Following the Sony Pictures Hack, Xbox hack and others, large tech companies are now using slightly unorthodox methods to clue their employees up on the possible vulnerabilities that still lie within the company.
Those vulnerabilities are the employees themselves. By clicking on spam emails, employees are opening up a door that hackers are increasingly using as a way to access large corporate systems.
To try and plug this hole, Twitter is actually sending its employees fake spam in a campaign that hopes to raise awareness and increase security within the company.
The move comes off the back of a recent study by the Online Trust Alliance which found that out of the 1,000 breaches in the first half of 2014, 90 percent were preventable and more than 1 in 4 were caused by employees.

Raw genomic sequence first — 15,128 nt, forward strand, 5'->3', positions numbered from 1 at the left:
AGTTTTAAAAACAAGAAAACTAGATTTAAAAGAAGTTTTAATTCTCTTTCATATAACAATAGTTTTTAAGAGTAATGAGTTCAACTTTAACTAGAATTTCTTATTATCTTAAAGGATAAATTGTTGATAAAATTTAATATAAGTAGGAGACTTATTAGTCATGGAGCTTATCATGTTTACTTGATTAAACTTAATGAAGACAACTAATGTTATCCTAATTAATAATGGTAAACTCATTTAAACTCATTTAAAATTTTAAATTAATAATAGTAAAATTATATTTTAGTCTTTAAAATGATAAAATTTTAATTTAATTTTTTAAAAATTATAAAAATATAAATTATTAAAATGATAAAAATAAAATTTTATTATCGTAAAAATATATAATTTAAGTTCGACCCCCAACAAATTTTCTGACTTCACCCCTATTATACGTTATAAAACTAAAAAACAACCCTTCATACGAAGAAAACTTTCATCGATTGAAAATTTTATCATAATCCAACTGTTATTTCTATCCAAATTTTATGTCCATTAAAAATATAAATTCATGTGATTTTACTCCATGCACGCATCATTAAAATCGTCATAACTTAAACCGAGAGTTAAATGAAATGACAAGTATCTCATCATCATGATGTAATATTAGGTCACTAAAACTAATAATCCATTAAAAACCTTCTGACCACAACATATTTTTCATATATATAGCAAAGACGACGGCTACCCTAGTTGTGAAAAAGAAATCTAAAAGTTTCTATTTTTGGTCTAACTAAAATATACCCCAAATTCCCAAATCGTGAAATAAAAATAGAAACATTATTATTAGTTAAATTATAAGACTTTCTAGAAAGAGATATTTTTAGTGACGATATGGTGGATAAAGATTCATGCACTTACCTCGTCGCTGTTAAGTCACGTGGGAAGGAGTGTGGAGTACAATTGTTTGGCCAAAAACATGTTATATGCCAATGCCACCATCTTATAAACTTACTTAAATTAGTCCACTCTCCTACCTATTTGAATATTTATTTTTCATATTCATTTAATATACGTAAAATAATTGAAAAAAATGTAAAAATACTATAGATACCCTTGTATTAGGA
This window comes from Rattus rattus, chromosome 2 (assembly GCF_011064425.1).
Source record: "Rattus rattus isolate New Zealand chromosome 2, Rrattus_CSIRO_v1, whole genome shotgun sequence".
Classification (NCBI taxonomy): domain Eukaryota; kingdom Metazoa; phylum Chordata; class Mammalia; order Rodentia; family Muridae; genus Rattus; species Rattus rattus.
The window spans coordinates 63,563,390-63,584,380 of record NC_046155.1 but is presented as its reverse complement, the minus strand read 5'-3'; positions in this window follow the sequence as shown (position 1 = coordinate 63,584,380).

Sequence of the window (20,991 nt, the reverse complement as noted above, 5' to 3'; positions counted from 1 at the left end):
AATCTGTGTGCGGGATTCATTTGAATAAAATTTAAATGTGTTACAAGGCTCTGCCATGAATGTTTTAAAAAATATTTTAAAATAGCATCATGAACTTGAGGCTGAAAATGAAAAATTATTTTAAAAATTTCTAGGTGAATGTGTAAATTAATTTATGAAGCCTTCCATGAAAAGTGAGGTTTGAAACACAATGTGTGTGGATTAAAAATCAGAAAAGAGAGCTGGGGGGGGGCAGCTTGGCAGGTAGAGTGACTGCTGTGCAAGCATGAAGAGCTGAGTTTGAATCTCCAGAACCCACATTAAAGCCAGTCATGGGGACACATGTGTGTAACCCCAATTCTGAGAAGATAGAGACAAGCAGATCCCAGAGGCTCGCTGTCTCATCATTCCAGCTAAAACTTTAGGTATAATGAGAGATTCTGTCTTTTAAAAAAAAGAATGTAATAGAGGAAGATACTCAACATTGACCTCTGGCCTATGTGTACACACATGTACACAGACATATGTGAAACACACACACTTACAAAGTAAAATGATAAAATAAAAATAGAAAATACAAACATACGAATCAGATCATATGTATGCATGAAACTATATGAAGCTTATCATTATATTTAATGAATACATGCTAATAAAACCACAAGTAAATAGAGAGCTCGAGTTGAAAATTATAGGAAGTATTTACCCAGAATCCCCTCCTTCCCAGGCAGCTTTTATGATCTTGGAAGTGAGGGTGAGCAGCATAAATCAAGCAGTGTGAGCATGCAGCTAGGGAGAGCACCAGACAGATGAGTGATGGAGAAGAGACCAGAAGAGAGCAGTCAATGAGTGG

Phishing is increasingly becoming a high-risk problem for employers and Twitter isn't the only company that's using the practise to try and educate its workers.
Wombat recently sent out a spate of fake phishing emails disguised as internal IT error messages. The emails would appear as though they were official, claiming that the user's account was about to be locked as they had sent too many undeliverable emails.
At the bottom would be a link that the user could click to re-activate the account. Normally in this situation the link would then be the entry point for the attack, however in this case it simply pops up with a message saying,
"Oops! The email you just responded to was a fake phishing email. Don't worry! It was sent to you to help you learn how to avoid real attacks. Please do not share your experience with colleagues, so they can learn too."
At the moment the only solution is to create a universal verification system that's adopted by all the providers including Google, Facebook and others. However this is a long way off and so for now, fake phishing campaigns are the most direct way to raise awareness.